From a socio-economics perspective, rural and agricultural life has brought challenges and opportunities. One of the challenges is predicting yields: how do you know when and how much yields will come, and how do you optimize them? The answer may lie in a recent project carried out by STACC and eAgronom.
eAgronom is a company developing agricultural software that, in collaboration with STACC, developed an intelligent artificial vision system that allows predicting the yield of winter wheat fields this season based on satellite imagery. The Sentinel satellites launched under the Copernicus program of the European Union enable near real-time land monitoring while ensuring free access to the data. Knowledge based on satellite imagery is at the forefront of contemporary agricultural research and development, with initiatives like eAgronom’s crop yield prediction project taking advantage of these insights. The application created in the project is able to read the multi-spectral data of satellite images, process them as a time series (Figure 1), and evaluate the crop yield of winter wheat fields with an artificial neural network.
Figure 1. Example time series of a field. Two aggregation approaches were tested as model input: median and histogram
The project compared classical machine learning algorithms as well as modern artificial neural network architectures as potential yield prediction models. Still, particular attention had to be paid to the accuracy metric. Typically, root-mean-square error (RMSE) is used as an evaluation metric in similar regression tasks. However, when predicting crop yield, the range of possible yield values between two studies may vastly differ. For example, average Polish winter wheat yield may be much higher than that of Estonia’s. Therefore, the RMSE metrics between the two studies, which focus on the same crop in different regions, are not directly comparable. So in order to ensure the comparativeness of the project with previous scientific literature, the RMSEs in all experiments were normalized through division by average ground truth yield. Quite indicatively, this metric is called the normalized root-mean-square error (NRMSE).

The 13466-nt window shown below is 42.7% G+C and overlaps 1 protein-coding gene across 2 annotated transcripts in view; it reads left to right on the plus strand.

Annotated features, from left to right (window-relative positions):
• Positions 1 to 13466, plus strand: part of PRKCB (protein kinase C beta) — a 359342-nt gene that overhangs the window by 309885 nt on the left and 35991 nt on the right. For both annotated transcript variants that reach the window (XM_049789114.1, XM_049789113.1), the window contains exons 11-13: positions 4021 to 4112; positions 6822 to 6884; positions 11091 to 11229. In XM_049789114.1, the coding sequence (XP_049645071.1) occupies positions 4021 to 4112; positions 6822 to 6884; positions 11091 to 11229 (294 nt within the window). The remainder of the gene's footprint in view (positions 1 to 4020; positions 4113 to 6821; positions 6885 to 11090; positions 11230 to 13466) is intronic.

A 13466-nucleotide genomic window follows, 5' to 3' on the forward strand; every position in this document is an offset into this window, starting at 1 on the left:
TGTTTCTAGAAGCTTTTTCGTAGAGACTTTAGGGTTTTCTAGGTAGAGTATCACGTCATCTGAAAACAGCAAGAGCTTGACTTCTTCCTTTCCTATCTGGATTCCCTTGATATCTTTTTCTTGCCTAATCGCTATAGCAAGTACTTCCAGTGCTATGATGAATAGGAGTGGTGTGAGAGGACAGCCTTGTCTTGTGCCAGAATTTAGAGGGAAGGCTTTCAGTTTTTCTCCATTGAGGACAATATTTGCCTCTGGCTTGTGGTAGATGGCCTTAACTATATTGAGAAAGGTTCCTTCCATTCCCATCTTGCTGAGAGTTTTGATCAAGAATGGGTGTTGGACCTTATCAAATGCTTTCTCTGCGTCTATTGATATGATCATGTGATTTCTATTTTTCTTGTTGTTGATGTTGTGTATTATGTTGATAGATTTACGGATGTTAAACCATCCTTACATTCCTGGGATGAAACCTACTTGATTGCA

“One of the most prominent results of the project is the ability to predict yields as early as six weeks in advance, with similar accuracy as just before the harvest. It can also be confirmed that the model created in the project is equivalent to the latest scientific literature results.”
— Ingvar Baranin, data scientist involved in the project
The best result from the solutions tested was a neural network based on LSTM neurons, which was able to model yields with an NRMSE error of 0.25. Researchers from Finland and Australia have obtained similar results in recent scientific literature [1, 2].
Contribution to the development of agriculture
The collaborative project between eAgronom and STACC has ushered in notable advancements in Estonian agriculture. By harnessing satellite imagery combined with artificial neural networks, a model was developed that forecasts crop yield well in advance of the harvest season. This pivotal innovation aids farmers in optimizing resource allocation and enhancing future planning.
“Forecasting yields as accurately as possible will help the farmer to plan harvesting, the logistics of transporting crops, the need for storage space, the process of drying crops, the sale of crops, and post-harvest operations in the field, such as spreading the head and cultivating the land.”
— eAgronom’s agronomist Piibe Vaher
If your company needs a similar study, STACC is ready to help you!
1. Fiona H. Evans and Jianxiu Shen. Long-Term Hindcasts of Wheat Yield in Fields Using Remotely Sensed Phenology, Climate Data and Machine Learning. Remote Sensing, 13(13), 2021.
2. Maria Yli-Heikkila, Samantha Wittke, Markku Luotamo, Eetu Puttonen, Mika Sulkava, Petri Pellikka, Janne Heiskanen, and Arto Klami. Scalable Crop Yield Prediction with Sentinel-2 Time Series and Temporal Convolutional Network. Remote Sensing, 14(17), 2022.